How To Improve Your Listening Skills At Work
How many times have you been stuck in a meeting and zone out during a presentation or someone is speaking on a topic you have no interest in and you figure — why bother, so you end up doodling, checking your emails or hop on Instagram? But did you ever think you might have a listening problem? Probably not.
If you’re not walking out of meetings feeling inspired, productive, or accomplished, you should reevaluate your listening skills. Yes, there are a few meetings you’ll attend in your career that leave you wondering, “Why did this just happen and how do I get back the last 45 minutes of my life,” but if every meeting or gathering you attend leaves you feeling that washed out — something’s a miss and it might be due to your lack if paying attention. But you can fix all that with some self-awareness and practice. (And you can apply this to your relationships at home too).
There are two types of listening we can do, we either “listen for” or “listen with.”
- "Listening for" is the type of listening you do when you’re being receptive to ideas and open to suggestions. Someone is talking and you’re actually listening with the intent of grasping their concept, main idea, or information. The act of “listening for” will leave you with some type of insight and it’s the best type when you’re receiving feedback from a supervisor or a colleague.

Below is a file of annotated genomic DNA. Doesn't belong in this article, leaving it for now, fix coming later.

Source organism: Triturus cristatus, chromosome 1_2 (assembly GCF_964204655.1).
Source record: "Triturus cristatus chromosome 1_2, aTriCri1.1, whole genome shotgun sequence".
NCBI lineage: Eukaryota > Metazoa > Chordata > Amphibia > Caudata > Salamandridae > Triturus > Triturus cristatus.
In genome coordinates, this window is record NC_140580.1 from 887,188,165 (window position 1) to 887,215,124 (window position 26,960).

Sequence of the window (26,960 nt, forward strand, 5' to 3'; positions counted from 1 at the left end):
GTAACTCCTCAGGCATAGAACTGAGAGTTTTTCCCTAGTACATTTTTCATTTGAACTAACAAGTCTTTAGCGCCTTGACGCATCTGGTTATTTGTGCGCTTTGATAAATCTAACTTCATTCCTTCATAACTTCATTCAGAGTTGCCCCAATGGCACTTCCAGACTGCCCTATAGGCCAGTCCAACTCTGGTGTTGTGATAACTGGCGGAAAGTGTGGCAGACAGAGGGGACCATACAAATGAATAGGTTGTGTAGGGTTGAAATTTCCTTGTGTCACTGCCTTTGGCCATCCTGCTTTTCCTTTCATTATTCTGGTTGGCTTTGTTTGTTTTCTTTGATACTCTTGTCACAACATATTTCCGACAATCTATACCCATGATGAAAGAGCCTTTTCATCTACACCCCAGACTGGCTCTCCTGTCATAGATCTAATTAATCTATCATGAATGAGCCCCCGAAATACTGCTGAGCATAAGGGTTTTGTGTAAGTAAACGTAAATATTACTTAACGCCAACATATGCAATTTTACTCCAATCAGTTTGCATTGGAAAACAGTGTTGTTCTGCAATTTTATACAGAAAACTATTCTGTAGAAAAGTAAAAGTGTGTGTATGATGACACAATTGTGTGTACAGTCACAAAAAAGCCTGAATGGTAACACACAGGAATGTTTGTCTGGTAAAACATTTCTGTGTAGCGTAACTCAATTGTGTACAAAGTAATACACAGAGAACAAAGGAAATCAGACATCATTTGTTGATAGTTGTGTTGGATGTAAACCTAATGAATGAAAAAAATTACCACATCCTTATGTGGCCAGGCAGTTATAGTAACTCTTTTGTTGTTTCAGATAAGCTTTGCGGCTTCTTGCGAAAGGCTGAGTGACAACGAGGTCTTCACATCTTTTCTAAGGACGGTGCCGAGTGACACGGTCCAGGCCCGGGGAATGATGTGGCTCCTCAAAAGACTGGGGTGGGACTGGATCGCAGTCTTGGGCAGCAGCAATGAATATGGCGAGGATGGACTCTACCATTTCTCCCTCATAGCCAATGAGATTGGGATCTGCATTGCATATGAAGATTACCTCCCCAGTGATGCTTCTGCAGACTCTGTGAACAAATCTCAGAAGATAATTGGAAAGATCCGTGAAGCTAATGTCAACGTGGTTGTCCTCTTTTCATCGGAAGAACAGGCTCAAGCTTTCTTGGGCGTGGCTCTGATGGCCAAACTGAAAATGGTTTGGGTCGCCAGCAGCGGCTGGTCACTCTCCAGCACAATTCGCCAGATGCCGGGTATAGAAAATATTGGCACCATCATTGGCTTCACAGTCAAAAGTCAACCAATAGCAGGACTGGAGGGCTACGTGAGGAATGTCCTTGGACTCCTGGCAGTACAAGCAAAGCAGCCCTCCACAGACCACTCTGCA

- "Listening with" is the kind of listening that closes you off to what’s being said and shuts down any chance of truly having an exchange. This type of listening comes with baggage. You’re either listening with judgment, bitterness, or “fill in the blank.” You are too busy trying to get your point across that you’re missing the actual exchange and the opportunity to establish collaboration with another department, colleague, or better your relationship with your supervisor.
Now, you may be mentally flipping through situations and past meetings trying to remember which type of listener you are. Listening involves at least two people, so you want to make sure you're not creating a hostile work environment or causes rifts between coworkers. Focus on your listening skills moving foward, because you never know who will be listening when it's your time to speak.